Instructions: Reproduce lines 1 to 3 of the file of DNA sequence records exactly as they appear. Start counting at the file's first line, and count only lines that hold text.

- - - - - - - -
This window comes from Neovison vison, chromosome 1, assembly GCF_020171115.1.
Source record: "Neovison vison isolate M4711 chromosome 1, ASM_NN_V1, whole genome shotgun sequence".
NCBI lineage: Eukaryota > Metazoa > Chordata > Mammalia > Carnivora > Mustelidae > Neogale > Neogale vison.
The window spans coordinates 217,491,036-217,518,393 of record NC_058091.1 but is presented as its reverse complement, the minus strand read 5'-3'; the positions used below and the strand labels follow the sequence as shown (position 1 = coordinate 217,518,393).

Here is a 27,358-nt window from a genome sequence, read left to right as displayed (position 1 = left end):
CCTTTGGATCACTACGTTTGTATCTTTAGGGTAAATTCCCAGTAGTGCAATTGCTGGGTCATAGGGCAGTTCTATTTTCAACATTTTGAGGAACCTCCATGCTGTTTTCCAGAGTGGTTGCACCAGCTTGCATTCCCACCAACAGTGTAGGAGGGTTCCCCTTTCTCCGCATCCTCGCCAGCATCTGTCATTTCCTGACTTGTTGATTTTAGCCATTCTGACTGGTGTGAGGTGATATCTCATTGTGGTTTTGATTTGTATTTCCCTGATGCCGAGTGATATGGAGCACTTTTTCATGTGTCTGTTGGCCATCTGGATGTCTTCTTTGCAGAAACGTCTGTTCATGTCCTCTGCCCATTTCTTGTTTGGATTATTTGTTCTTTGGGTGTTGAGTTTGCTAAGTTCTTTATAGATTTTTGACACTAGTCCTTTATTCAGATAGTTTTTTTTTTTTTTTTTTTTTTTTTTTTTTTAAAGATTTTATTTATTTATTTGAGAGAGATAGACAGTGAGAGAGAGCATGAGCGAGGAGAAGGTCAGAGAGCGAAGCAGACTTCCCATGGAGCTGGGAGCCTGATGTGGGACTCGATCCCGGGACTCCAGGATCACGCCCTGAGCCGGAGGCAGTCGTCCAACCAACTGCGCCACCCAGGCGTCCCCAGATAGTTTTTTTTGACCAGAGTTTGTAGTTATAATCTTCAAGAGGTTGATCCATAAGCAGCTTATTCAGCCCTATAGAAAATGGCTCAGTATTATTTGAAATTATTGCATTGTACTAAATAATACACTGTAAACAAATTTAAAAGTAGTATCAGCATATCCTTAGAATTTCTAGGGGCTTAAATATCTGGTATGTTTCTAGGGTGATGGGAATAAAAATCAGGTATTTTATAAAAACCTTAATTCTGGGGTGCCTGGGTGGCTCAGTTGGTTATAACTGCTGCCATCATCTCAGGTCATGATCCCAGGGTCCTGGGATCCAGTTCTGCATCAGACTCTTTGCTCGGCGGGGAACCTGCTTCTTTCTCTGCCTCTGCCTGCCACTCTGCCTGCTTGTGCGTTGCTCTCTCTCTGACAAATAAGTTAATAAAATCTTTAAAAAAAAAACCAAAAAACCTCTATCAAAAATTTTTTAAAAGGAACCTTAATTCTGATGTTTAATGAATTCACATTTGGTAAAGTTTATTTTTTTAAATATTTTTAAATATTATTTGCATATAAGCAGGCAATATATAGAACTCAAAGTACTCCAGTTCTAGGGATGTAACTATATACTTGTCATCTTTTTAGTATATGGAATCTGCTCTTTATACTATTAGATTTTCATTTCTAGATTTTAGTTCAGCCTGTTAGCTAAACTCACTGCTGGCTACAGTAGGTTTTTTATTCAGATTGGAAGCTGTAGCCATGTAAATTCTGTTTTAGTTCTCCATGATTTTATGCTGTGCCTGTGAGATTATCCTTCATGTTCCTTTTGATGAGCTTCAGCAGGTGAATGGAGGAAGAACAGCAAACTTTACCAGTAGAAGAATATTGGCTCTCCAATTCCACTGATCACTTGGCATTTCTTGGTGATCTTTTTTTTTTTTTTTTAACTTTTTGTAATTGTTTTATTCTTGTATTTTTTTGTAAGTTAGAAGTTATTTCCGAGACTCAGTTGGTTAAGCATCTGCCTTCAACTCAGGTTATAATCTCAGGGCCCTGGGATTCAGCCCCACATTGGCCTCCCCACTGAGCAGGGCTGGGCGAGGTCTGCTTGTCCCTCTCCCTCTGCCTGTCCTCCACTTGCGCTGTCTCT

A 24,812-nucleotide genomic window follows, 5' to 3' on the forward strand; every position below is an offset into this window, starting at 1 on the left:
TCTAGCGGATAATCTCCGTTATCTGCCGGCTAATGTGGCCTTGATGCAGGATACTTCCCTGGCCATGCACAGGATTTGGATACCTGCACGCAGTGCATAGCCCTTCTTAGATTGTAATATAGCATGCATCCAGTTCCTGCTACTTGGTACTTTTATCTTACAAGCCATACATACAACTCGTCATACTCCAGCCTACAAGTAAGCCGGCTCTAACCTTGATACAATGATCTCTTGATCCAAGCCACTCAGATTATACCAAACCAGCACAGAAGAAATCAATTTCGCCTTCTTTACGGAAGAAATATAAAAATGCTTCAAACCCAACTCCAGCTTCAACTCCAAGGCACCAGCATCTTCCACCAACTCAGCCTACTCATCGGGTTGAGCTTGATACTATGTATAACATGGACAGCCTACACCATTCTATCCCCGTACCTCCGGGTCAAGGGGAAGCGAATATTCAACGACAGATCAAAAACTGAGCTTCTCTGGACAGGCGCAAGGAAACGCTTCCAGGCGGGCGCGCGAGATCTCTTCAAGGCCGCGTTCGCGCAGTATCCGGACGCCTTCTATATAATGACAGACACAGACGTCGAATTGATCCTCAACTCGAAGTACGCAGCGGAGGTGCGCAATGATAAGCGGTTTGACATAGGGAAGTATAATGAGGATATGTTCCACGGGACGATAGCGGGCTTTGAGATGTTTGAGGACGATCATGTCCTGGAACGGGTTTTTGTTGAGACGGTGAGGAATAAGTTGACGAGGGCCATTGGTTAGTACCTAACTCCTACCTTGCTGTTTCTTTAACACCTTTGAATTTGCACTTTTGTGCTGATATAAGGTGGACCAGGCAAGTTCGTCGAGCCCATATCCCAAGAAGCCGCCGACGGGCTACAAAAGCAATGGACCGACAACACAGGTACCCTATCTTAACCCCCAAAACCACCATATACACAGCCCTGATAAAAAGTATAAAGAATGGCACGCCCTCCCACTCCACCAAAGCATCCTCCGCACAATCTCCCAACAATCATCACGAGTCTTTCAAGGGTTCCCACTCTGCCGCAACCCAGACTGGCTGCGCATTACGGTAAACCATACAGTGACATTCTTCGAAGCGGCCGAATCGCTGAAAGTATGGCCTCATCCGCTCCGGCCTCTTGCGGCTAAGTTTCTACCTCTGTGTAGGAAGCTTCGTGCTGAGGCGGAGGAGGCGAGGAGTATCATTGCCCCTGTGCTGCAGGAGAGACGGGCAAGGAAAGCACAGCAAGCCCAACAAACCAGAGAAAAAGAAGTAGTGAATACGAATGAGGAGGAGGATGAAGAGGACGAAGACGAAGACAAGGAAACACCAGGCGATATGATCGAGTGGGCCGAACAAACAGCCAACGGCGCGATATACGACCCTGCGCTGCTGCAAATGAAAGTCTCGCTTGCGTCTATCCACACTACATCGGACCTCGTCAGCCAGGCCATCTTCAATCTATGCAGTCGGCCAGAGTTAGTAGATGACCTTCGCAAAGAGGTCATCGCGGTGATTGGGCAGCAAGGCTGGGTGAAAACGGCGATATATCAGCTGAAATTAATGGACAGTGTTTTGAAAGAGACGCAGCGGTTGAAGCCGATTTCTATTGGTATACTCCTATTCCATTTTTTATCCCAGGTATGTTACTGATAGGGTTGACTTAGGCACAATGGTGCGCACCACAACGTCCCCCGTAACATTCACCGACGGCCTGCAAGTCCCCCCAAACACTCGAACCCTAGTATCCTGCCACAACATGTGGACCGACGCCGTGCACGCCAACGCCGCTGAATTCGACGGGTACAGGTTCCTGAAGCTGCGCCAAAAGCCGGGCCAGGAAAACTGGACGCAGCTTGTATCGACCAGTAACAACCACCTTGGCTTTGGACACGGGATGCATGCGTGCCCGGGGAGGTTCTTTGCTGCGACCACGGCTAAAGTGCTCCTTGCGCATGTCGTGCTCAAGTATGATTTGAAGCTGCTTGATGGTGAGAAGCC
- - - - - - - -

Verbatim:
This window comes from Neovison vison, chromosome 1, assembly GCF_020171115.1.
Source record: "Neovison vison isolate M4711 chromosome 1, ASM_NN_V1, whole genome shotgun sequence".
NCBI lineage: Eukaryota > Metazoa > Chordata > Mammalia > Carnivora > Mustelidae > Neogale > Neogale vison.